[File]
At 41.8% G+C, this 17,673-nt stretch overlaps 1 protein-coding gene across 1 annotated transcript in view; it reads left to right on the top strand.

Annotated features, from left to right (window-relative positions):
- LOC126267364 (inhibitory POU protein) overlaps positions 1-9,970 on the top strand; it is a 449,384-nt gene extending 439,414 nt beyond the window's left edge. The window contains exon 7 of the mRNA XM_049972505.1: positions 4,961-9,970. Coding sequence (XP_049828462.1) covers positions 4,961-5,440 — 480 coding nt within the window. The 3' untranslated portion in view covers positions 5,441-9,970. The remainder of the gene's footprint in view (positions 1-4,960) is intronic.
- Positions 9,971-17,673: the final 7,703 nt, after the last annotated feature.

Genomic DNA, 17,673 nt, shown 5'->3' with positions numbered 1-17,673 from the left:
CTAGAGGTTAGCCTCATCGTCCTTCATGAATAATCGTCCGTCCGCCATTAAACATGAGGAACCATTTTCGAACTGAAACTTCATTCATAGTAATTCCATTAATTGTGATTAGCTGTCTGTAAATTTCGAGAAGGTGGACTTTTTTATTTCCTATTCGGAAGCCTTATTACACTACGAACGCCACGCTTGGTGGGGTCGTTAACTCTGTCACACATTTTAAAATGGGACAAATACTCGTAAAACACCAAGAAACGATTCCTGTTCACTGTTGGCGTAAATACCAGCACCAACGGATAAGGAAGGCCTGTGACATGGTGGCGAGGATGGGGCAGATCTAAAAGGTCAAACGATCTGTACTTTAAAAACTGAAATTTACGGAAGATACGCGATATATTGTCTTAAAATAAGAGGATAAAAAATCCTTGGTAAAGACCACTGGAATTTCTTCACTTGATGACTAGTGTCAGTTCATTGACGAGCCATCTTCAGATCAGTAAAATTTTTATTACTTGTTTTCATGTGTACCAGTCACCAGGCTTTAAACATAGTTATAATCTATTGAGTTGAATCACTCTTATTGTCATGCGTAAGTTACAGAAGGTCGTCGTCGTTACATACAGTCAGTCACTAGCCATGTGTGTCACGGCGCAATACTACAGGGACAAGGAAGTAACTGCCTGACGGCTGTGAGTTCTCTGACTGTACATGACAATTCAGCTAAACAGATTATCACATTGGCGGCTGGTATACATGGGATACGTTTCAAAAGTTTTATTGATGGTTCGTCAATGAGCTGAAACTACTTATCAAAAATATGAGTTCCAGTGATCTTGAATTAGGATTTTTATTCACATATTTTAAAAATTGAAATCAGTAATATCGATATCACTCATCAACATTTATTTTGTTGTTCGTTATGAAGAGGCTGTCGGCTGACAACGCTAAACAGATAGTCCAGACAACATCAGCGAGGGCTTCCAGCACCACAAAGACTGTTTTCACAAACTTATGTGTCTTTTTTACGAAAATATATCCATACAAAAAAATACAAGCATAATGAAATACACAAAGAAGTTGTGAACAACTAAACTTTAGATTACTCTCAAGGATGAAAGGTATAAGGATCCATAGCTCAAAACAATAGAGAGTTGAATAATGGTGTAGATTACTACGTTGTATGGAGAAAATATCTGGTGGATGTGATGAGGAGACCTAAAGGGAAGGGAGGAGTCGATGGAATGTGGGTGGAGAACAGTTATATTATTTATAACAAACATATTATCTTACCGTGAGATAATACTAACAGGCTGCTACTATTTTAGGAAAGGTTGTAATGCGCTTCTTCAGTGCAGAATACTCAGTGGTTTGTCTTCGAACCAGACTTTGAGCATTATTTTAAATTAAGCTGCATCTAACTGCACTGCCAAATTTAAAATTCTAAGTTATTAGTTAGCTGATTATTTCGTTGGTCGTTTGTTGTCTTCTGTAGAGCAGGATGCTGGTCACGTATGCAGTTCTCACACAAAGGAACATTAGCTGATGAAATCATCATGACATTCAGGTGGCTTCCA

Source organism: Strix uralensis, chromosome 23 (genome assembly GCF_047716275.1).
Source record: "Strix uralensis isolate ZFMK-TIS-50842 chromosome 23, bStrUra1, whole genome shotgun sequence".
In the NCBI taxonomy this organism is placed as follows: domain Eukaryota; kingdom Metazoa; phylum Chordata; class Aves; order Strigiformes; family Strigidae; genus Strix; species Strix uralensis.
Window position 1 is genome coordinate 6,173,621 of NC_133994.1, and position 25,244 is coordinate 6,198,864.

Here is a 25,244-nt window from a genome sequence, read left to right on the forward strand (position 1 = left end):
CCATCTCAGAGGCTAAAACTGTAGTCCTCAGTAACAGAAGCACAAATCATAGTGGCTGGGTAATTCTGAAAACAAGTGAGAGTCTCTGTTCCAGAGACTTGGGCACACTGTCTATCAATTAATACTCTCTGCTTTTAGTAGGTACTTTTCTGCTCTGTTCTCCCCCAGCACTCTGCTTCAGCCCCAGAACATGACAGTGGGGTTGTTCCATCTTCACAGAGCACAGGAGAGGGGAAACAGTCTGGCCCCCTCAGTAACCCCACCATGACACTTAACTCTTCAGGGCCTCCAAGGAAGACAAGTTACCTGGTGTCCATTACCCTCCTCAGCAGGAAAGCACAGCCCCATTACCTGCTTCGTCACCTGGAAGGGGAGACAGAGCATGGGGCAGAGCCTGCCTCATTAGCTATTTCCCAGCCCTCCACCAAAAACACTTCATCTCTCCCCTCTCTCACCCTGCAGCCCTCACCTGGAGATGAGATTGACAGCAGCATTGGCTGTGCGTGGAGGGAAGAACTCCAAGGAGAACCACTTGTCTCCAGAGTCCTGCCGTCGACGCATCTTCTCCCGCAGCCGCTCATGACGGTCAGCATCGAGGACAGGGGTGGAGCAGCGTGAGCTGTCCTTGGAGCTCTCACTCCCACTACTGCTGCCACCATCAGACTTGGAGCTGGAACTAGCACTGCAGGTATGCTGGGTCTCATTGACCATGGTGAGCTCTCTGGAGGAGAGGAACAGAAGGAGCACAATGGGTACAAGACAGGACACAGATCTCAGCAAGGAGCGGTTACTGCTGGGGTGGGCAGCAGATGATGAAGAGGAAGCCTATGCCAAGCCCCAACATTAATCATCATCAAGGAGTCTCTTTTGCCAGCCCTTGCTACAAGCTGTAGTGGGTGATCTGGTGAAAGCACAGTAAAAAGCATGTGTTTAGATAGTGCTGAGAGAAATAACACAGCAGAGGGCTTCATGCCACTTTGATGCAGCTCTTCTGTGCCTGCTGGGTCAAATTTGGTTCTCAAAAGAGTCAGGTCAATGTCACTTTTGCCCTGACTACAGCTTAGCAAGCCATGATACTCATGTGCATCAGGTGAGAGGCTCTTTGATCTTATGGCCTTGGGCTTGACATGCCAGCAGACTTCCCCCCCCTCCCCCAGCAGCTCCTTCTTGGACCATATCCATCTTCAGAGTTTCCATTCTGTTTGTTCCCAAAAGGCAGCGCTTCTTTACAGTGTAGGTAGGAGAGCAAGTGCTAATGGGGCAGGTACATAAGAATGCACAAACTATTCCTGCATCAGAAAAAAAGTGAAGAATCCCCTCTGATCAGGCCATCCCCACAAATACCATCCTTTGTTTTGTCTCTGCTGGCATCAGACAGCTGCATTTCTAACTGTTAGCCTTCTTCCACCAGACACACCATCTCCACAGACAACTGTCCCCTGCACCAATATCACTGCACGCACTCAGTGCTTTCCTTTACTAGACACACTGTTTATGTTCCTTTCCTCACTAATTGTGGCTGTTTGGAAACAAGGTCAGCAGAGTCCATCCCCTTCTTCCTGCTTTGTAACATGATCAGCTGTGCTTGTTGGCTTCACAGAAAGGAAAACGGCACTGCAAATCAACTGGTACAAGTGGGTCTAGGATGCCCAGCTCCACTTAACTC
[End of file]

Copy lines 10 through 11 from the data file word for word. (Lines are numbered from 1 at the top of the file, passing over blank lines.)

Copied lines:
Window position 1 is genome coordinate 6,173,621 of NC_133994.1, and position 25,244 is coordinate 6,198,864.

Here is a 25,244-nt window from a genome sequence, read left to right on the forward strand (position 1 = left end):